Thursday, 25 June 2009

Comerford Profiles 24: Joe Comerford, film-maker

The film-maker Joe Comerford (left) with Patrick Comerford at a commemoration in Hollyfort, Co Wexford, in 2016 marking Máire Comerford’s role in the 1916 Rising

Patrick Comerford

The Irish film-maker Joe Comerford is best known for independent movies such as Down the Corner (1978), Traveller (1981), Reefer and the Model (1988) and High Boot Benny (1993). He is a son of the late Alexander (‘Sandy’) Comerford of Malahide, Co Dublin, and is descended from the Comerford family of Rathdrum, Co Wicklow (see 13: Comerford of Ballinakill, Rathdrum and Courtown). He is a nephew of the late Maire Comerford (1893-1982) (see Comerford Profiles 21: Máire Comerford (1893-1982), republican activist and journalist).

Joe Comerford was born in Dublin in 1947, and became involved in film-making while he was a student at the National College of Art and Design in the 1960s.

From NCAD, he moved in the early 1970s to RTÉ, Ireland’s national broadcaster. There he trained as a camera operator as well as in general studio production. However, Comerford later admitted that he found it difficult to work within the institutional constraints of RTÉ. He left in 1972 to begin a long and distinguished career as an independent film-maker whose own film practice was to challenge the conventions of popular studio production.

In the 1970s, little funding was available for independent production in Ireland. Comerford became a founding member of the Association of Independent Producers (AIP) with other independent film-makers, such as Bob Quinn, Cathal Black, Pat Murphy and Thaddeus O’Sullivan. In those formative years, they worked on each other’s films.

Throughout the late 1970s, the Association of Independent Producers lobbied the Irish Government on behalf of the fledgling independent sector and their campaign bore fruit eventually in 1981 when the government established the first Irish Film Board.

Joe Comerford’s own films illustrate well his commitment to a form of politically engaged and aesthetically challenging cinema that was impossible within the constraints of television.

His early short films – Swan Alley (1969), Emtigon (1972), Withdrawal (1974, later re-edited and reworked in 1982) and Down the Corner (1978) – demonstrate his approach to an experimental, avant-garde practice. All his films are elliptical and complex in their narratives, challenging the audience to make sense of seemingly unmotivated plot turns.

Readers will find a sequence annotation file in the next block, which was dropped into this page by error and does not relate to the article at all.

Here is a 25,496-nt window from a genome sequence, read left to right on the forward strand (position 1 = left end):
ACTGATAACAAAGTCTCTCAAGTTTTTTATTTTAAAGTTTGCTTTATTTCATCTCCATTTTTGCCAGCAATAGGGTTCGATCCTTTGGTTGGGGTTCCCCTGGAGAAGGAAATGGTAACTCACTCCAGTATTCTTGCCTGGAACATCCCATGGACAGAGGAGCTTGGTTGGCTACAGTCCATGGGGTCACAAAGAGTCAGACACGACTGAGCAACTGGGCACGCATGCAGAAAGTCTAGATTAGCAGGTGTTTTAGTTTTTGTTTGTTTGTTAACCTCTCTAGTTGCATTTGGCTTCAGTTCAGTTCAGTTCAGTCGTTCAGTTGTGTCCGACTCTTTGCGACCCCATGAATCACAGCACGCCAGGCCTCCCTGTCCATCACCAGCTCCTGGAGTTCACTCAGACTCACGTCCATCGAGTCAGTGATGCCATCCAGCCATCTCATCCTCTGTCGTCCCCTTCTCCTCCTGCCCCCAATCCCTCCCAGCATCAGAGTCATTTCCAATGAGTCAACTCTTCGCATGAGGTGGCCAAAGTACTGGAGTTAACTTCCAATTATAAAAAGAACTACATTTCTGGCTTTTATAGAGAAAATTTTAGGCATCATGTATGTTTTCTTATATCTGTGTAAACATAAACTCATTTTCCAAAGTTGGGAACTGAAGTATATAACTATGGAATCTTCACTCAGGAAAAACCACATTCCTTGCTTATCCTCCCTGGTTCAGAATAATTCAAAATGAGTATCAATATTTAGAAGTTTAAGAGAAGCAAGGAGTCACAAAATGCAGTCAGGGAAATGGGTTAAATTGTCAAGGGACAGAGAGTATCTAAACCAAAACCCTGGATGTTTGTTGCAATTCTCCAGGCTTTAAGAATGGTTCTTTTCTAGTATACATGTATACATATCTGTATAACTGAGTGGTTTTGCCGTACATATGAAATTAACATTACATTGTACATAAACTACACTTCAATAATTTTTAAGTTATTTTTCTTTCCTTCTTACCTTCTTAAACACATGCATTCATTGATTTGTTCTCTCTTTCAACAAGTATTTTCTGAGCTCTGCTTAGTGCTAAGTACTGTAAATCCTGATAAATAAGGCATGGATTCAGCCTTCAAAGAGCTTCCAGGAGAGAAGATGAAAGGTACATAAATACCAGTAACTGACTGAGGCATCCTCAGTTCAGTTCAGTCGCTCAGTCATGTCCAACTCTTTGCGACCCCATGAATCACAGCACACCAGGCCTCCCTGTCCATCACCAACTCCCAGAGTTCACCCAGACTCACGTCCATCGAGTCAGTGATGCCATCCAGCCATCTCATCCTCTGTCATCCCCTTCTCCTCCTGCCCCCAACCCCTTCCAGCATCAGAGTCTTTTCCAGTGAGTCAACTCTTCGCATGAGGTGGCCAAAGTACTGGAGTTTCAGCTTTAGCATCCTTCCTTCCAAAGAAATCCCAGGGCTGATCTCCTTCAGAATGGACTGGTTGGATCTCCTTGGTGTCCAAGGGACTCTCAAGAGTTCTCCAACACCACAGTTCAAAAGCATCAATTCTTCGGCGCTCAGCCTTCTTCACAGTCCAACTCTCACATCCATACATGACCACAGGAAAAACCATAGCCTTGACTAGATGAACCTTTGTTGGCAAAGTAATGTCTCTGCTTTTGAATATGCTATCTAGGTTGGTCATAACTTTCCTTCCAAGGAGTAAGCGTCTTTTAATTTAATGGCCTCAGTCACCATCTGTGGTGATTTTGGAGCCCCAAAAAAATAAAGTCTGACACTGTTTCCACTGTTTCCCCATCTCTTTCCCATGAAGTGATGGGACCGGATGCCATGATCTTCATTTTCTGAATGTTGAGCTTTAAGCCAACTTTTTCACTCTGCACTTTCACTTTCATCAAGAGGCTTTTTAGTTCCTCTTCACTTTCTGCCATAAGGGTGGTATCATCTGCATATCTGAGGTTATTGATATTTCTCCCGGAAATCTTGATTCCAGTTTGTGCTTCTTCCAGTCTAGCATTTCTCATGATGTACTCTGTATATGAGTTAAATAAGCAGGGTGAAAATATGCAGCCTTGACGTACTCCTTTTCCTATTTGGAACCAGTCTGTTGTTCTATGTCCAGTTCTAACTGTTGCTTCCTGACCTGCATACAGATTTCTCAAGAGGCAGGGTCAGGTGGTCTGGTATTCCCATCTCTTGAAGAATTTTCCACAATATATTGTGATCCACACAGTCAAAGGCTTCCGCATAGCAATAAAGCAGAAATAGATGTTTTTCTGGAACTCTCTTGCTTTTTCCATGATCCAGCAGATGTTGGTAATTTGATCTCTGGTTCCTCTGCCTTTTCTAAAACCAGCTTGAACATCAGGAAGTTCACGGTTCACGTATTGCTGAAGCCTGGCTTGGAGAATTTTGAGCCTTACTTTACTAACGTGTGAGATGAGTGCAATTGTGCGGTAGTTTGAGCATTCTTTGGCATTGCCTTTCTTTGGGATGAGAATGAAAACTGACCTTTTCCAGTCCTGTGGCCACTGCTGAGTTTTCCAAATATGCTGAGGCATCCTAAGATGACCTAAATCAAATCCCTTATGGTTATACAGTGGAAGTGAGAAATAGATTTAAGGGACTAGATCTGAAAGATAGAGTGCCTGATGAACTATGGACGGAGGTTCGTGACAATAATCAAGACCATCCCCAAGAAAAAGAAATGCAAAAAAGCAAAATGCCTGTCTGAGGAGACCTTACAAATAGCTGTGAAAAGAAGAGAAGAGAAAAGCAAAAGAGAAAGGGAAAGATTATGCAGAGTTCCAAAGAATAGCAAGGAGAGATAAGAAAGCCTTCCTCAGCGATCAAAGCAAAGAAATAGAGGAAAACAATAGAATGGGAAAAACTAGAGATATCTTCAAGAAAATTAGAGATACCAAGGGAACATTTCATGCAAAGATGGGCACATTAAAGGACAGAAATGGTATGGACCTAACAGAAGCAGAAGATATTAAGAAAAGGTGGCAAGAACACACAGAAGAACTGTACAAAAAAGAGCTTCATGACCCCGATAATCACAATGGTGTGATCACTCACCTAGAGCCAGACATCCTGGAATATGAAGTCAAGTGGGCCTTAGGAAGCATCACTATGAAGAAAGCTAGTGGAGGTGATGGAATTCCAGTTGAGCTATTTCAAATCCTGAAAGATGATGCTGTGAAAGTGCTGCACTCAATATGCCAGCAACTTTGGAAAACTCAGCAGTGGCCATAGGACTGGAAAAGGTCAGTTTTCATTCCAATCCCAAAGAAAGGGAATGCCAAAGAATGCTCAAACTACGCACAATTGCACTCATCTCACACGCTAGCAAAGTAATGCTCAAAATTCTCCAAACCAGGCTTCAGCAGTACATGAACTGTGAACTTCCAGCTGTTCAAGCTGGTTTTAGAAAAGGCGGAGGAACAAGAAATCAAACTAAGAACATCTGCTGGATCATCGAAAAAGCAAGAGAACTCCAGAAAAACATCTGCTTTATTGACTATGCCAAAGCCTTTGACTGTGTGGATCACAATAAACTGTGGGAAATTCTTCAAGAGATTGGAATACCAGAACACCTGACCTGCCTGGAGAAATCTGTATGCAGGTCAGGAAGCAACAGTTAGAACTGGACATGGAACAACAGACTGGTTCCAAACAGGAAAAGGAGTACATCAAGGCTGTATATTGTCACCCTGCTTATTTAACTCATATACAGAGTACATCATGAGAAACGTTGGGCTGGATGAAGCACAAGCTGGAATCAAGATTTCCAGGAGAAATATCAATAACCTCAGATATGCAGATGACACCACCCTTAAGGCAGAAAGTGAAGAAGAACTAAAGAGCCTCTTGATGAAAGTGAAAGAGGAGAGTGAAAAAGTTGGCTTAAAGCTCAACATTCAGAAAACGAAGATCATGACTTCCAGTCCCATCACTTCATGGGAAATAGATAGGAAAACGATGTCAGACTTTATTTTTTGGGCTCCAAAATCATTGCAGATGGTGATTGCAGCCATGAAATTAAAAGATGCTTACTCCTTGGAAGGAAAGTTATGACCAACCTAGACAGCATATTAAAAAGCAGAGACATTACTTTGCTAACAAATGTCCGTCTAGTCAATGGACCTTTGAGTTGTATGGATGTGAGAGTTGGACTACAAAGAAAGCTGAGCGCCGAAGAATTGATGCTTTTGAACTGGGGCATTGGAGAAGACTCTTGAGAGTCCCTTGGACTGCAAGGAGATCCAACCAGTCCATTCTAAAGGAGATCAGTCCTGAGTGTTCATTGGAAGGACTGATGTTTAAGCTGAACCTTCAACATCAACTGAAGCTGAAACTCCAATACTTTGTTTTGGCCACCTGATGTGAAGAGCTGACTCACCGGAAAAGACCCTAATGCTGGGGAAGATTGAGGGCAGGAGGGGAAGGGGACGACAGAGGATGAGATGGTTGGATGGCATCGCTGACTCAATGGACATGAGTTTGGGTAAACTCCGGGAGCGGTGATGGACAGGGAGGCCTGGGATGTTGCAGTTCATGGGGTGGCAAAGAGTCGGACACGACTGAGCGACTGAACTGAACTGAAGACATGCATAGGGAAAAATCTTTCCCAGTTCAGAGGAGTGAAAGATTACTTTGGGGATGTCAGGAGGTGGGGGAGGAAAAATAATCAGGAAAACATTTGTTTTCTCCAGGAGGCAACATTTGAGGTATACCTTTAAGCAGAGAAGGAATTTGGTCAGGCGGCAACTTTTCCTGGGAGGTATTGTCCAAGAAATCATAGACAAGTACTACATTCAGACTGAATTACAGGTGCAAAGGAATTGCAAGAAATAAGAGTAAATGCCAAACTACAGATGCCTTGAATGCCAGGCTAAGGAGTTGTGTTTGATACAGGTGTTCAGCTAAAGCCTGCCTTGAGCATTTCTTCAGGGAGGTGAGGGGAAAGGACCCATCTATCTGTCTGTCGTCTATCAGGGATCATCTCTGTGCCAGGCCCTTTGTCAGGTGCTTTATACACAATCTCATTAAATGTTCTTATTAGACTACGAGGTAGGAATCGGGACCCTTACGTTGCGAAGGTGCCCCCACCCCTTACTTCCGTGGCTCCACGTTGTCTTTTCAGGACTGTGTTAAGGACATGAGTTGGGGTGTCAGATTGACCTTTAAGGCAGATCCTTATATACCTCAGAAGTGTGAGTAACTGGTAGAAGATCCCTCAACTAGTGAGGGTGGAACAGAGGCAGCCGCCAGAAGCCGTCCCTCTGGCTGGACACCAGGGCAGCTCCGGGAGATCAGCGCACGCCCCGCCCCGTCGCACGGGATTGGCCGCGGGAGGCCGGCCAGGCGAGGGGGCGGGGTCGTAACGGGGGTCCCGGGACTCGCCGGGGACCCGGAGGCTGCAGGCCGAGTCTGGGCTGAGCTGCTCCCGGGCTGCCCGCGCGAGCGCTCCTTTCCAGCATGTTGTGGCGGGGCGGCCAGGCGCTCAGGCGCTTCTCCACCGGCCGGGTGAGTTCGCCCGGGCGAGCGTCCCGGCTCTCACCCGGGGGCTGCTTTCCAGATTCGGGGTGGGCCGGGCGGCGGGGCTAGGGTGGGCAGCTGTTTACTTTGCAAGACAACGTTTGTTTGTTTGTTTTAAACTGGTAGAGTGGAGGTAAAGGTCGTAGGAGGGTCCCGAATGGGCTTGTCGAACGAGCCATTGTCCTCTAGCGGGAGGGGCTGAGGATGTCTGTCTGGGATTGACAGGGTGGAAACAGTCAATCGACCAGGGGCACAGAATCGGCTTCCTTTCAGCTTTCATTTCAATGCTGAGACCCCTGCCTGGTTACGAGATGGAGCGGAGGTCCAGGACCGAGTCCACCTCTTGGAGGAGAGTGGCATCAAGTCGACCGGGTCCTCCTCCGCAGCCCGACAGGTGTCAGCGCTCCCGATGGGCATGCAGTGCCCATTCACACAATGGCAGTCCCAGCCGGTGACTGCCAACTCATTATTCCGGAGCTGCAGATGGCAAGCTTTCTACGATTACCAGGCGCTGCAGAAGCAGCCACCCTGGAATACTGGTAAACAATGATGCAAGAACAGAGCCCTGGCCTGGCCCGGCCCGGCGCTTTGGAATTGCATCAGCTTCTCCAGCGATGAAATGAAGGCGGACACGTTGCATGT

Over the years, however, he has applied this essentially avant-garde sensibility to a relentless exploration of social and political issues, giving his experimental forms the unadorned flatness of naturalist film-making.

Joe Comerford has also been particularly concerned with the political situation in Northern Ireland, and the conflict there has been a theme in most of his films. His three feature films – Traveller (1981), Reefer and the Model (1988) and High Boot Benny (1993) – share a general concern for those on the margins of what was an increasingly-affluent Irish society. In these films, he was particularly concerned with exploring the political and cultural implications of the then violence in Northern Ireland.

In his most critically-successful was film, Reefer and the Model, and for this he won the Europa Prize for best film in 1988. In this movie, Joe Comerford’s marginal characters – a prostitute, a gay man, a republican on the run from Northern Ireland and a disenchanted criminal – form an alternative “family” to that of the official nation.

This attempt to re-imagine Ireland in radical ways has been a feature of Comerford’s film-making throughout his career. In the commercial climate of the 1990s, his challenging vision was largely out of favour. And so, despite a long and distinguished contribution to film-making in Ireland, he has been able to make relatively few films. As the Europa Prize testifies, Joe Comerford has found critical favour more often abroad than in Ireland itself.

Joe Comerford ... Irish film-maker best-known for his independent movies


Martin McLoone, Irish Film: The Emergence of a Contemporary Cinema (London: BFI, 2000).
Lance Pettitt, Screening Ireland (Manchester: Manchester University Press, 2000).
Kevin Rockett, John Hill and Luke Gibbons, Cinema and Ireland (London: Routledge, 1988).

© Patrick Comerford 2009, 2011, 2016. Last updated 22 October 2009; 3 June 2011; 13 June 2016.

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